By John T. Wenders
Afew years ago, on the last weekend of elk season, Ashley Lyman and I were trailering our horses up a snow-covered Forest Service road out of Elk City, Idaho. As we climbed across a steep clear-cut, the truck spun to a halt on a sheet of ice. Then slowly the whole rig began to jackknife backward toward a precipice. Ashley raced all four wheels. I jumped out of the truck, opened the rear of the trailer, and began unloading frightened horses. By the time the trailer emptied I had been kicked once, stepped on twice, knocked down, and squeezed against the side of the trailer as Brutus turned and bolted out. But getting the horses out of the trailer kept us from sliding over the edge.
On other occasions I have fallen in icy streams in below-zero weather, had nightfall overtake me far from camp in a snowstorm, been left stranded far from camp when my horse escaped, and been dumped by a grizzly-frightened horse.
I do not plan these little adventures, still they do occur, and will probably occur again. But these are some of the risks I accept when hunting. Compared to these, the risk of getting shot is the least of my worries.
Now come various game and fish departments, hunter education associations, and legislators. They say that I should not be allowed to accept some hunting risks. To protect me from myself, I must be required to sally forth in glowing orange, probably with a neon propeller on my hat, so that irresponsible hunters won’t shoot me.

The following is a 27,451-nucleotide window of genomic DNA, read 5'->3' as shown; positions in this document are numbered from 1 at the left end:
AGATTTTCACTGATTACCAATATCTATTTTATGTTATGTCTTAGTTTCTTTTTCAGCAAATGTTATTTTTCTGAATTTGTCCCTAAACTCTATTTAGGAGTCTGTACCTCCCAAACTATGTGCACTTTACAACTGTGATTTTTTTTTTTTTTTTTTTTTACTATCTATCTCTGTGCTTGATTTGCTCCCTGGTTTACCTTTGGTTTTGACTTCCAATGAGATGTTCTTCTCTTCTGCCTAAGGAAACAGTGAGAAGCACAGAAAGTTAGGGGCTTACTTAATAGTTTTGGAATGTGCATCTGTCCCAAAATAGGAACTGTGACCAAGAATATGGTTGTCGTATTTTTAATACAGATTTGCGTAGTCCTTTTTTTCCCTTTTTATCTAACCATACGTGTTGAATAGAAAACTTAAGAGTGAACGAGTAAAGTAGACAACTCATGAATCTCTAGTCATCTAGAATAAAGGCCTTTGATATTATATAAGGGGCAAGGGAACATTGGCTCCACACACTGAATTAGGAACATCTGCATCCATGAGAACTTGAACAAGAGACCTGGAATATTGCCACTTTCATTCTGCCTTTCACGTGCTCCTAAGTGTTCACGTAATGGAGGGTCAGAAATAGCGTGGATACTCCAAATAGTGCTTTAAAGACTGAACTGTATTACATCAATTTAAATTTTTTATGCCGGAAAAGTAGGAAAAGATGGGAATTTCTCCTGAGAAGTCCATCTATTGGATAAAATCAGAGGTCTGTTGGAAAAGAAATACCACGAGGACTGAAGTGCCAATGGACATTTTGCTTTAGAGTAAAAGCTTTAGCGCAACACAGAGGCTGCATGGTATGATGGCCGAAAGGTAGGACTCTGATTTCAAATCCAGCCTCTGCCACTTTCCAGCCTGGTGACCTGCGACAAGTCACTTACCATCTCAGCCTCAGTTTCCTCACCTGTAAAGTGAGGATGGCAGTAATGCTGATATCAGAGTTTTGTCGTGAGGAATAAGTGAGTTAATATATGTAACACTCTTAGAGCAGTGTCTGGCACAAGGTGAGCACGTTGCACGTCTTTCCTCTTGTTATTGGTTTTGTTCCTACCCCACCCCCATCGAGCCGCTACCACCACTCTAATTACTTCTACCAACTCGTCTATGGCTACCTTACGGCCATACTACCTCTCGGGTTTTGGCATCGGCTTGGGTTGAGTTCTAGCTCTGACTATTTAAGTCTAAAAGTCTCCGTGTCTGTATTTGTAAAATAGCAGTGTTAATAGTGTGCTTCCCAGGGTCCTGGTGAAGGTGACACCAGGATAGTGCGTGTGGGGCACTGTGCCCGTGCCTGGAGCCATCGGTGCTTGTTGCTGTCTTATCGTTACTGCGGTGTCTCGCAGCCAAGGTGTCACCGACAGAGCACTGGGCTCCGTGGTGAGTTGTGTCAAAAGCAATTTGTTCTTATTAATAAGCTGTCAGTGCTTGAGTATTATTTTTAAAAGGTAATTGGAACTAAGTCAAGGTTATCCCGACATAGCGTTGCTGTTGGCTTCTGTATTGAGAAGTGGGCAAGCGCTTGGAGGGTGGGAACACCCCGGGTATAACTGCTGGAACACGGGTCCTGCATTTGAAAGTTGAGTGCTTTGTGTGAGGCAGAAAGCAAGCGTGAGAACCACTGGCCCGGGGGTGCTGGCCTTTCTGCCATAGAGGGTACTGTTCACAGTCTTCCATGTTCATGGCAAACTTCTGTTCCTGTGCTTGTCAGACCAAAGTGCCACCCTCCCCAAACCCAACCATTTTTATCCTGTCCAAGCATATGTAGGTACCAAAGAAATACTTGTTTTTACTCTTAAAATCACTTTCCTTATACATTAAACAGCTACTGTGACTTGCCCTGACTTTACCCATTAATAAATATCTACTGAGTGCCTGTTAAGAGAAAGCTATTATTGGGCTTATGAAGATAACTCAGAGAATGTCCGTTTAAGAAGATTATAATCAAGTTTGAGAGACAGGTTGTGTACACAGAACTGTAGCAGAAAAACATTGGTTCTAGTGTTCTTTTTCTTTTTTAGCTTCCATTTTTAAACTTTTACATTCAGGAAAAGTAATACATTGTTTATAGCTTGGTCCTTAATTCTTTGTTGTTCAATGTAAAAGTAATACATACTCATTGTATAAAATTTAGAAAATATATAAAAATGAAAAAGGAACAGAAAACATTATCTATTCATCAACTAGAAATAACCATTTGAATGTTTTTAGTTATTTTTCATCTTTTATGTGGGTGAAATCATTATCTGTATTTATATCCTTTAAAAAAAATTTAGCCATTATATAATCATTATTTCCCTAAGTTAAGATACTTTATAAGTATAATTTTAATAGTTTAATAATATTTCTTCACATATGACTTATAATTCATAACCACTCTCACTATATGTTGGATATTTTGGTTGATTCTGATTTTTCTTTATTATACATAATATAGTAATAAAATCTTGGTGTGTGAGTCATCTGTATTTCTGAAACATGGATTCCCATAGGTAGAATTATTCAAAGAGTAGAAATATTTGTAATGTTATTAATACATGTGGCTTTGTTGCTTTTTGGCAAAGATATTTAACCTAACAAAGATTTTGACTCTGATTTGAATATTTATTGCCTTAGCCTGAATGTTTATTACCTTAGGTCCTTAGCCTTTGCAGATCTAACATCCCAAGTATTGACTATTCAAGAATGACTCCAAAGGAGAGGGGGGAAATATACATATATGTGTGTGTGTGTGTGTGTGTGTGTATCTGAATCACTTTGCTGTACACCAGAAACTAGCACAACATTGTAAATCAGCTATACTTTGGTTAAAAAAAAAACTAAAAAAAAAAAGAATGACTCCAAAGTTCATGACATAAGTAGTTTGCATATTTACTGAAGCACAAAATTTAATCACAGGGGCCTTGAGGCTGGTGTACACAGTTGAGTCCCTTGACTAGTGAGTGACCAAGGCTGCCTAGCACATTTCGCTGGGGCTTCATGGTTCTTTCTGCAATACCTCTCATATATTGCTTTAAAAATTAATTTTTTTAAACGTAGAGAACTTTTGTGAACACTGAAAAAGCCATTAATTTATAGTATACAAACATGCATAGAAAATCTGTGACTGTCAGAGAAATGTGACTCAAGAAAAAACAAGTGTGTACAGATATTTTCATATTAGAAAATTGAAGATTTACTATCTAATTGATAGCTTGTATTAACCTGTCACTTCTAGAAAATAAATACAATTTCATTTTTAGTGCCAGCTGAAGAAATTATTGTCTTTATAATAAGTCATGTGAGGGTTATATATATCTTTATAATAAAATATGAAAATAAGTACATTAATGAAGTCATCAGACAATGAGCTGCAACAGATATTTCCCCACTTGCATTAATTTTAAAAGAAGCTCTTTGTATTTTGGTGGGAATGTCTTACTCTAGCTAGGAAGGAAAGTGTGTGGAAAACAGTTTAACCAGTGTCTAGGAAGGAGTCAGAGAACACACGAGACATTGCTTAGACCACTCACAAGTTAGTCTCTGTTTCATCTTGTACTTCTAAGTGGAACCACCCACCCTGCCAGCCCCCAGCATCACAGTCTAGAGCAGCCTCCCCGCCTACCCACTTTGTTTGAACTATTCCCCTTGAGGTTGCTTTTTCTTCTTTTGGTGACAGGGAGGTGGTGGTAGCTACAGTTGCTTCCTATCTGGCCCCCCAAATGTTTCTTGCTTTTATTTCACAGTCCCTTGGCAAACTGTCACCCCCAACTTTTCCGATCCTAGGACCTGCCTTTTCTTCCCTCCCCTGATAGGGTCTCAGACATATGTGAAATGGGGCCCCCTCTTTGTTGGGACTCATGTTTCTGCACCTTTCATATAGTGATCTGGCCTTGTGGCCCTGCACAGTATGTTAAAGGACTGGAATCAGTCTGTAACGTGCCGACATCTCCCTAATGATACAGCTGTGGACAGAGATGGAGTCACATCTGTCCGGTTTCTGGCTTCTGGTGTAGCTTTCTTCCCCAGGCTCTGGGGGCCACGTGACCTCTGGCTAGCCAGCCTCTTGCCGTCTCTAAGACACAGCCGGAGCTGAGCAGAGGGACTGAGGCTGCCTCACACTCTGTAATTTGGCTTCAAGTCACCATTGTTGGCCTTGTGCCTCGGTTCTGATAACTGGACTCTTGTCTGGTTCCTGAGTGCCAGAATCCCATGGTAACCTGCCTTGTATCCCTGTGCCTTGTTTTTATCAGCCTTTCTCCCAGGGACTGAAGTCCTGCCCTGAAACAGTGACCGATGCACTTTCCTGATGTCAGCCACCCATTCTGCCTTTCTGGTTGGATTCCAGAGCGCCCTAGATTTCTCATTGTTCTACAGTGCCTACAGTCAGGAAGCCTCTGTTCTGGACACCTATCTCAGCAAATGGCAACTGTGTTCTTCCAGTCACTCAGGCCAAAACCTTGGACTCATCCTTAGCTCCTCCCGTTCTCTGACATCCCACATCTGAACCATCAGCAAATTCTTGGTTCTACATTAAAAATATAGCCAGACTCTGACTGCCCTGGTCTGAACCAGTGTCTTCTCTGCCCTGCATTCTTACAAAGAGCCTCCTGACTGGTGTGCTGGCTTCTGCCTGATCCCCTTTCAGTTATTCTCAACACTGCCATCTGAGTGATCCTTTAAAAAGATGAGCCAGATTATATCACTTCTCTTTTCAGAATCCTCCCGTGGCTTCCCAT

I can see it now: road checks to make sure I don’t pull my horse trailer up any snowy roads; all water posted in several languages and fenced in the winter so I won’t fall in; a required siren at camp that goes off at sundown to guide me back; government-regulated strength standards for all lead ropes, halters, and knots. And all grizzlies belled. Think of how safe the wilderness will be!
No thank you. I know what’s best for me. One of the reasons I hunt is to get away from the trappings of civilization, and I will accept all the risks. Further, I’ll do others the favor of presuming that they know what’s best for them: as much as I hate to see the wilderness decorated, I will support their right to wear macho hunter orange. I only ask in return that they support my right to accept the risks of not doing so.
John T. Wenders was a Research Fellow at The Independent Institute, Professor of Economics, Emeritus, at the University of Idaho and Senior Fellow at The Commonwealth Foundation. He received an A.B. from Amherst College, M.A.s from the University of Hawaii and Northwestern University, and a Ph.D. from Northwestern University, all in economics.
This article was originally published on FEE.org. Read the original article.